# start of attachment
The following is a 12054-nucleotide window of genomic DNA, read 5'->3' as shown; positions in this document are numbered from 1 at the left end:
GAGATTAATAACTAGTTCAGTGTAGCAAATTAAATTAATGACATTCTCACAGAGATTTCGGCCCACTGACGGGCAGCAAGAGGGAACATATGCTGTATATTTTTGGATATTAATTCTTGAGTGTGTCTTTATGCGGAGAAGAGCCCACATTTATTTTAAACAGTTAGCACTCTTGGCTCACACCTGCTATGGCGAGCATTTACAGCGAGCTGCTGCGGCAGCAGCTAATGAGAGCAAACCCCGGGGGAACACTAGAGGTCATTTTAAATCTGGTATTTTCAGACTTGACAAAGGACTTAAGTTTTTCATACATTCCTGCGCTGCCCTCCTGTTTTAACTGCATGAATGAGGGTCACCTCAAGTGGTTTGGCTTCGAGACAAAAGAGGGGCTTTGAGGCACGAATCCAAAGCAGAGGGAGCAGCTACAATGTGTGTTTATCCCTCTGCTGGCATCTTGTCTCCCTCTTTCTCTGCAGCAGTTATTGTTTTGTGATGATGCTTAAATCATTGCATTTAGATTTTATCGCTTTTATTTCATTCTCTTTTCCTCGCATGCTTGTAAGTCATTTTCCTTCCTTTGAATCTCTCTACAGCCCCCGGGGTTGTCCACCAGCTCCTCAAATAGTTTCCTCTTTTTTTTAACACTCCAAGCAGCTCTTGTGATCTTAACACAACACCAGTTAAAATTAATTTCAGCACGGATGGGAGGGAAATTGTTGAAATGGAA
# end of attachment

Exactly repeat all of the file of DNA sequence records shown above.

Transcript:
The following is a 12054-nucleotide window of genomic DNA, read 5'->3' as shown; positions in this document are numbered from 1 at the left end:
GAGATTAATAACTAGTTCAGTGTAGCAAATTAAATTAATGACATTCTCACAGAGATTTCGGCCCACTGACGGGCAGCAAGAGGGAACATATGCTGTATATTTTTGGATATTAATTCTTGAGTGTGTCTTTATGCGGAGAAGAGCCCACATTTATTTTAAACAGTTAGCACTCTTGGCTCACACCTGCTATGGCGAGCATTTACAGCGAGCTGCTGCGGCAGCAGCTAATGAGAGCAAACCCCGGGGGAACACTAGAGGTCATTTTAAATCTGGTATTTTCAGACTTGACAAAGGACTTAAGTTTTTCATACATTCCTGCGCTGCCCTCCTGTTTTAACTGCATGAATGAGGGTCACCTCAAGTGGTTTGGCTTCGAGACAAAAGAGGGGCTTTGAGGCACGAATCCAAAGCAGAGGGAGCAGCTACAATGTGTGTTTATCCCTCTGCTGGCATCTTGTCTCCCTCTTTCTCTGCAGCAGTTATTGTTTTGTGATGATGCTTAAATCATTGCATTTAGATTTTATCGCTTTTATTTCATTCTCTTTTCCTCGCATGCTTGTAAGTCATTTTCCTTCCTTTGAATCTCTCTACAGCCCCCGGGGTTGTCCACCAGCTCCTCAAATAGTTTCCTCTTTTTTTTAACACTCCAAGCAGCTCTTGTGATCTTAACACAACACCAGTTAAAATTAATTTCAGCACGGATGGGAGGGAAATTGTTGAAATGGAA